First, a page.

McLennan: Andersen adjusting to new d-core
TSN Toronto reporter Mark Masters checks in daily with news and notes from Maple Leafs practices and game-day skates. The Maple Leafs practised at the MasterCard Centre on Friday.
- The numbers are ugly, but Frederik Andersen insists he’s not concerned about the state of his game.
“I’ve been feeling fine, actually,” he said following Friday’s practice. “When you look at the goals, you’re realistic. I'm working with the goalie coach [Steve Briere] a lot and just maintaining everything. Just trying to work as hard as possible and I know it will all even out and the bounces will come.”
Toronto has allowed 16 goals in four games and Andersen’s save percentage has plummeted to .871 after a solid start in Winnipeg. That ranks 44th out of 50 goalies who’ve played this season and 31st out of the 34 goalies who have played at least two games.
“Well, he’s got to be better just like the team,” head coach Mike Babcock said, “but we have to be better structurally in front of him so you add it all together and we haven’t been good enough.”
- Babcock is still fuming about the performance on Wednesday against the Devils, which saw Toronto fall 6-3 at the Air Canada Centre.
A focal point on Friday was discipline. Toronto has spent the second most time shorthanded (38:22) in the NHL so far this season.
“St. Louis has more minors, but they’ve played one more game than us,” Babcock said. “We’re leading the charge. So, if other teams are getting it (shrugs). The message being sent isn’t being received. We got to fix it. So, we’re going to fix it.”
A good chunk of Friday's video session was spent reviewing some of the calls.
“When you go over them like we did today, I mean, they’re penalties we can take out of our game,” said Morgan Rielly, who has been whistled for two minors. “It's making us play a lot of shorthanded hockey and that keeps guys off the ice. We want to keep the lines rolling.”
Toronto has allowed four goals while shorthanded this season.
- Defenceman Connor Carrick appears poised to return to the lineup after missing two games with an upper-body injury. He was paired with Andreas Borgman at Friday’s practice, which means Calle Rosen is likely to be the healthy scratch in Montreal.
Team defence was another main talking point for Babcock after the workout. Rielly revealed one specific area of adjustment.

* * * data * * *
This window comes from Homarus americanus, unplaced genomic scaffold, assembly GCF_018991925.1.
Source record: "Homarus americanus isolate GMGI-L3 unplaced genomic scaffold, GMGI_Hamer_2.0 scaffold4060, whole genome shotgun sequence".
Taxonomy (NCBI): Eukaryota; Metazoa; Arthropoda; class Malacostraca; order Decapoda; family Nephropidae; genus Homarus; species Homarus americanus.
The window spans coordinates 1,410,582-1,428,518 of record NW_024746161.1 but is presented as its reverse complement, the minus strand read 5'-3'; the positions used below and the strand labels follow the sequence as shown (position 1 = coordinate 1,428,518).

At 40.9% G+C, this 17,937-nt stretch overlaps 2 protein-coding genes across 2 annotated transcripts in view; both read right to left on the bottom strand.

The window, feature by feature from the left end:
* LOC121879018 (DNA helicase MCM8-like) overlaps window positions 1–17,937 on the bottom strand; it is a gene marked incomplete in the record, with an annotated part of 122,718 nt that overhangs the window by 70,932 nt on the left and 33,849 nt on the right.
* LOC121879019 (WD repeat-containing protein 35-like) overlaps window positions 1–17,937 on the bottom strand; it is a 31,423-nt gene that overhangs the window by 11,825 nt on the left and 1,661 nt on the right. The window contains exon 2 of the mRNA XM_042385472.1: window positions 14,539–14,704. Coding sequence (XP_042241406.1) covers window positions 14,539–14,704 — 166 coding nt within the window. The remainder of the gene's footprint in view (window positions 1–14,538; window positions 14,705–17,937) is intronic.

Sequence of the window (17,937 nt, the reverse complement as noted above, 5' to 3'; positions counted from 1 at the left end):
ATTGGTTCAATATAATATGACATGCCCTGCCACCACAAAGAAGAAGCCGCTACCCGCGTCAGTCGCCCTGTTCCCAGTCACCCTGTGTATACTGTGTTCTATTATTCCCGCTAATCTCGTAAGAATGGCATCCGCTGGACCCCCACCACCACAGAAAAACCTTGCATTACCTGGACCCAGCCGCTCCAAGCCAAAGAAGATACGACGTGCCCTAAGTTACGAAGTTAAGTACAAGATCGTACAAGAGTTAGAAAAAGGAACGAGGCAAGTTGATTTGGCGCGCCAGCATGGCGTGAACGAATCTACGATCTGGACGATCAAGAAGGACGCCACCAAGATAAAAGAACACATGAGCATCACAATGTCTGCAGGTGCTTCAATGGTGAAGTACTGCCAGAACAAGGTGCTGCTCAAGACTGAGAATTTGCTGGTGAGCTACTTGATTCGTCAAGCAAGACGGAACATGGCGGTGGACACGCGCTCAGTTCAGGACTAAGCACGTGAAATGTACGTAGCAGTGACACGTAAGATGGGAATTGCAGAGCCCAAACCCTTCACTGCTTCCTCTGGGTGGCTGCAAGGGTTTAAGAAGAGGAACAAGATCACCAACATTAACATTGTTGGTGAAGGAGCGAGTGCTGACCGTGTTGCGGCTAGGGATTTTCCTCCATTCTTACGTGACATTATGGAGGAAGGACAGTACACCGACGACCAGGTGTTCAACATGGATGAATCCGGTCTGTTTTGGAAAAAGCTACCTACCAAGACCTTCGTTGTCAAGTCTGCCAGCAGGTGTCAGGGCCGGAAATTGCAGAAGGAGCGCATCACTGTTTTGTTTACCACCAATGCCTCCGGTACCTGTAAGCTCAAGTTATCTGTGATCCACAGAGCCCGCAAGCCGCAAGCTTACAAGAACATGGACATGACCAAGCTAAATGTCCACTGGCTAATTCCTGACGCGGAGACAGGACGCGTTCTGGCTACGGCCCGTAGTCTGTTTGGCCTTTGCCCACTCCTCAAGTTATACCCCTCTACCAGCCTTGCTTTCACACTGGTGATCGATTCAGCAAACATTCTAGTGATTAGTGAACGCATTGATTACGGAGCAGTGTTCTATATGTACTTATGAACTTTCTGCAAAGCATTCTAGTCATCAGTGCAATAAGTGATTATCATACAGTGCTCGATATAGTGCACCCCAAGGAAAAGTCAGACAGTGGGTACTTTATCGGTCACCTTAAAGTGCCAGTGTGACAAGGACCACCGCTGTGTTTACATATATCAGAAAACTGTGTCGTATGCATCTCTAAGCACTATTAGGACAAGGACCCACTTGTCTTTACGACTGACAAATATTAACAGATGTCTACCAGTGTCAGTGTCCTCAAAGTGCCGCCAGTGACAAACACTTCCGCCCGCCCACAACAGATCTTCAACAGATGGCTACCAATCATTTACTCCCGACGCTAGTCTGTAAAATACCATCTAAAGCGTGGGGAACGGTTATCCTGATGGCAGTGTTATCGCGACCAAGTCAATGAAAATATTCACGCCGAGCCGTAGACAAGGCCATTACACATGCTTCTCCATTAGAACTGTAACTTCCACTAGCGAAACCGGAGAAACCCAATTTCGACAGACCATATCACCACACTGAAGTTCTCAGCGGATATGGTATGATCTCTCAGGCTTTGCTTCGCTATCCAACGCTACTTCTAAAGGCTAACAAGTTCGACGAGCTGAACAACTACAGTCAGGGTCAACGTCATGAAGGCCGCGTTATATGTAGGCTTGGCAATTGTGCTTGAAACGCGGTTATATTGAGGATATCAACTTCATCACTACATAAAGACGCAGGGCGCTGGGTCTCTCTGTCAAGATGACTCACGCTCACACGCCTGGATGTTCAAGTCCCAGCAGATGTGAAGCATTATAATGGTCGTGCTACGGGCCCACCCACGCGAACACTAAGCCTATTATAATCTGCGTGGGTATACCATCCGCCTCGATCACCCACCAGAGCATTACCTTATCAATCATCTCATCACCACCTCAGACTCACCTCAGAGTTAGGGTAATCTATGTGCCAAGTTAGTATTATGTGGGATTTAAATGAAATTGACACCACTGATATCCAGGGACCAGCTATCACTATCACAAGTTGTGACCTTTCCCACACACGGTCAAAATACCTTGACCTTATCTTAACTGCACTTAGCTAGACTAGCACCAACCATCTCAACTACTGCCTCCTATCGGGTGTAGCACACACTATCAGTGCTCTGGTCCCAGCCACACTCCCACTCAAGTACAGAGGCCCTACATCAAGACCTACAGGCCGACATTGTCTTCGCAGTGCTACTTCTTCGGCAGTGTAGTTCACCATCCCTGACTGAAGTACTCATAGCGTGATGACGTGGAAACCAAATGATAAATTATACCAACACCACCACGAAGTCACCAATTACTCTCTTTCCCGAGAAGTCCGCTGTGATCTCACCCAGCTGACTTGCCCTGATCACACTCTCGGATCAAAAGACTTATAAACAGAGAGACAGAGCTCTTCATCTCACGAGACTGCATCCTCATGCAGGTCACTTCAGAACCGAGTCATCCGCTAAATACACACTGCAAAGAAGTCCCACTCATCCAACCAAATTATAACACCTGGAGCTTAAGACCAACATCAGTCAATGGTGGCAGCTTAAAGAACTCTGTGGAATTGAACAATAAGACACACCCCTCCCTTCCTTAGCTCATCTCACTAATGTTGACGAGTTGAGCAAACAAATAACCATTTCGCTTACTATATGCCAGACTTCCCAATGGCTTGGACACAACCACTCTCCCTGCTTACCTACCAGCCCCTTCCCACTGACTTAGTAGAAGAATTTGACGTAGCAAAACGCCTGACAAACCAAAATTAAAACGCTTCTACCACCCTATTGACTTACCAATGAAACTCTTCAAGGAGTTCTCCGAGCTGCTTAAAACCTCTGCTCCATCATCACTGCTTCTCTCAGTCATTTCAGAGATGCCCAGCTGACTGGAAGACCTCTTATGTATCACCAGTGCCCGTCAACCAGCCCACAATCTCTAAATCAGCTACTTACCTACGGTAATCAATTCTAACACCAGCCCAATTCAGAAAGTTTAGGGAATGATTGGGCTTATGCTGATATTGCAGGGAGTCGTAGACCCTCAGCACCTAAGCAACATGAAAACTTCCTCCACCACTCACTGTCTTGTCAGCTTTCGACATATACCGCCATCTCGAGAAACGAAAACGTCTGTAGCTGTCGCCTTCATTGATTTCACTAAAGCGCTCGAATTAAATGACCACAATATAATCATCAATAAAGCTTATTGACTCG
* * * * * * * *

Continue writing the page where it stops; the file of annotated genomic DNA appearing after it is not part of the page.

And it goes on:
“We got lots of things we can work on, obviously the D zone’s one of them,” he said. “Slowing them down coming through the neutral zone is important.”
- The Leafs have lost 14 straight games against the Canadiens dating back to Jan. 18, 2014. That includes eight losses in the Babcock era (0-6-2). The coach was asked about the drought. Toronto has lost eight straight at the Bell Centre dating back to Oct. 1, 2013.
“They’ve really had our number in games past,” said Rielly, who has yet to win in Montreal. “We’ve got to go in there ready to play and be hungry for a win, because we’re due against these guys. It’s our first game against a team in our own division and it’s team we have to learn how to beat.”
“It’s something we’re aware of,” Connor Brown, a Toronto native, acknowledged. “We want to, obviously, turn the tide. It’s also important to our fan base, one of our big rivals, so it’s a big game for us.”
- Babcock, a McGill University alumnus, will drop the puck at the Redmen homecoming game against Concordia Friday night in Montreal.
“I’m forever indebted for my time at McGill,” said Babcock, who remains in touch with his college roommates. “I think it’s a fantastic school.”
The coach has been known to wear a McGill tie as a good luck charm, but has yet to do it with the Leafs.
“I wore it in two Olympics and one World Cup and, you know, when we ever get a big game around here I might bring it out. But we got a lot of work to do to get in a big game.”
Lines at Friday’s practice: